• KB 4493446 – Win8.1 and Server 2012 R2 security-only

    — are causing the following collateral damage:

    • Sophos states that applying any of those six patches to any machine running Sophos Endpoint Protection, installed and managed by either Sophos Central or Sophos Enterprise Console (SEC), will refuse to reboot.

      Sophos quickly released a new version of Endpoint Protection that bypasses the problem. And Microsoft has — belatedly — put in a block so its patches won’t install on machines that have the old version of Endpoint Protection. But for the unfortunate, unwinding the damage can be daunting.

    • Avast says that the four Win7 and Win8.1 patches clobber machines running Avast for Business, Avast CloudCare, or AVG Business Edition (AVG is a subsidiary of Avast). Microsoft claims that Server 2012 is affected, too.

      Avast has issued hotfixes for each of its versions. Reportedly, if you boot a broken system, wait 15 minutes, and then boot it again, the machine should pick up the patch and install it automatically, even if you never sign in to Windows — which is a scary story all by itself.

    • Avira posted an advisory, yanked it, and then posted a new one.

      “We have recently released an update that should fix this issue. Your Antivirus Pro will be automatically updated, and you don’t have to do anything else in the product.”

      Alone among the major AV manufacturers, Avira claims that the April updates cause slowdowns but not bluescreens on Win7 PCs. The company also states that Win8.1 machines are not affected — but Win10 1809 systems that installed April cumulative update KB 4493509 are.

      Microsoft hasn’t confirmed the Win10 claim.

    • More than a week late to the group mea culpa, McAfee claims that systems running Endpoint Security can become slow to boot or have slow performance after installing any of the six bad patches — or the Win10 1809 patch. The only workaround offered right now is to “disable any Access Protection rule that protects a service” — basically turn the blasted thing off.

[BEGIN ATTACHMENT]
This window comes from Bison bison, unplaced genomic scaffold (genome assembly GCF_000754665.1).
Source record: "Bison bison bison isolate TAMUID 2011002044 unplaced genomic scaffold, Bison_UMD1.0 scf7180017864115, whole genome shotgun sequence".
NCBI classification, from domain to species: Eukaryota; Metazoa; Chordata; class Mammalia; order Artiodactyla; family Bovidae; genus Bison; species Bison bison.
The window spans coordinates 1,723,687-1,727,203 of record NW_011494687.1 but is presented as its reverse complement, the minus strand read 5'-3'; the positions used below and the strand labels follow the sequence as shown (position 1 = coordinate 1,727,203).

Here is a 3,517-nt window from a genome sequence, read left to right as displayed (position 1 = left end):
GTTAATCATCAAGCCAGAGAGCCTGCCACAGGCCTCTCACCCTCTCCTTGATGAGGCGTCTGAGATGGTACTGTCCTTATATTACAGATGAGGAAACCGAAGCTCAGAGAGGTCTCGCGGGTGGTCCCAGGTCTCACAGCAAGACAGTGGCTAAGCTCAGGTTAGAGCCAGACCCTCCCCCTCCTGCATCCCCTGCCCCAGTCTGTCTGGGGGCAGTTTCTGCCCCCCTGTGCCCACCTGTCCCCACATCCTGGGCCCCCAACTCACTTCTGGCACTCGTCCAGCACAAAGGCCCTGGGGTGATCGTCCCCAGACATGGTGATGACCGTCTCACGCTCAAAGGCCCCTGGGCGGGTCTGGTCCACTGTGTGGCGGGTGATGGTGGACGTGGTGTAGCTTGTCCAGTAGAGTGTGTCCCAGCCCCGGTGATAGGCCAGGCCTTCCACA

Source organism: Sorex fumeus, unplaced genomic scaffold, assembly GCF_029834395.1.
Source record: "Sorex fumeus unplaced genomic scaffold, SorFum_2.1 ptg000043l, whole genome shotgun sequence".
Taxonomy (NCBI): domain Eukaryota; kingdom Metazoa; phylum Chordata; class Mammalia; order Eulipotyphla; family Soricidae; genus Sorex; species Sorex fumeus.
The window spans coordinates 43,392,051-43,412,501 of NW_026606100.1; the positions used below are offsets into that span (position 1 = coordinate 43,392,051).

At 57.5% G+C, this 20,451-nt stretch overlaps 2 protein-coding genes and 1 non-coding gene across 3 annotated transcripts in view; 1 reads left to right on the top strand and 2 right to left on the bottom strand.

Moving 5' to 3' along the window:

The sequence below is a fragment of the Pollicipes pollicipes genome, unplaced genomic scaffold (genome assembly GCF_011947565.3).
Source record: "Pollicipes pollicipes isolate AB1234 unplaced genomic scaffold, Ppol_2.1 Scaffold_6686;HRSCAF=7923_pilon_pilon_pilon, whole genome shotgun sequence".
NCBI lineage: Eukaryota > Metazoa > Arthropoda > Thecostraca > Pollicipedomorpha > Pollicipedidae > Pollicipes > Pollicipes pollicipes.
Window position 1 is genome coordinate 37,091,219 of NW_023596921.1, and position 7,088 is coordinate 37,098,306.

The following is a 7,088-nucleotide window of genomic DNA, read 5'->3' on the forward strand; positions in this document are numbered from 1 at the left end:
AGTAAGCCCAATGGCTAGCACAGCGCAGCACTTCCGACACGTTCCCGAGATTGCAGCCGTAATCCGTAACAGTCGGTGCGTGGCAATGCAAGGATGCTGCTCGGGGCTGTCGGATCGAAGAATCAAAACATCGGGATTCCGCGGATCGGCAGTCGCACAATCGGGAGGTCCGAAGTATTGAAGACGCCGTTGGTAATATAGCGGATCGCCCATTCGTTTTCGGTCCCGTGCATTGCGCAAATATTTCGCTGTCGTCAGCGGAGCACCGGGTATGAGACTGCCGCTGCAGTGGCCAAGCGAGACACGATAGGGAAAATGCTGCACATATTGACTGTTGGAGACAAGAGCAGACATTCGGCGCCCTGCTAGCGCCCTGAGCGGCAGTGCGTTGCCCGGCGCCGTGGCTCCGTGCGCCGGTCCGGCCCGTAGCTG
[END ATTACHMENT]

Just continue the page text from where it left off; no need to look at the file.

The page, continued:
What happened? McAfee’s one-sentence explanation provides a tiny clue:

      “Changes in the Windows April 2019 update for Client Server Runtime Subsystem (CSRSS) introduced a potential deadlock with ENS (McAfee Endpoint Security).”

      The company gives no other details — anywhere. There’s nothing about Win7 or Win8.1; nothing about a software fix. That’s all we know about a bug that brought down hundreds of thousands — if not millions — of machines.

    What’s going on?

    We know that Microsoft hasn’t, so far, changed the patches. The company isn’t budging, except to block the patches on some machines. So the problem has to lie with the way antivirus products access and protect Windows.

    Although the symptoms vary, it’s now clear that a deadlock condition is part of the problem — the antivirus product is trying to do a task that’s delayed indefinitely.

    Unfortunately, neither Microsoft nor the antivirus manufacturers are talking.

    What can you do?

    Not much. But good on you if you delayed the April updates.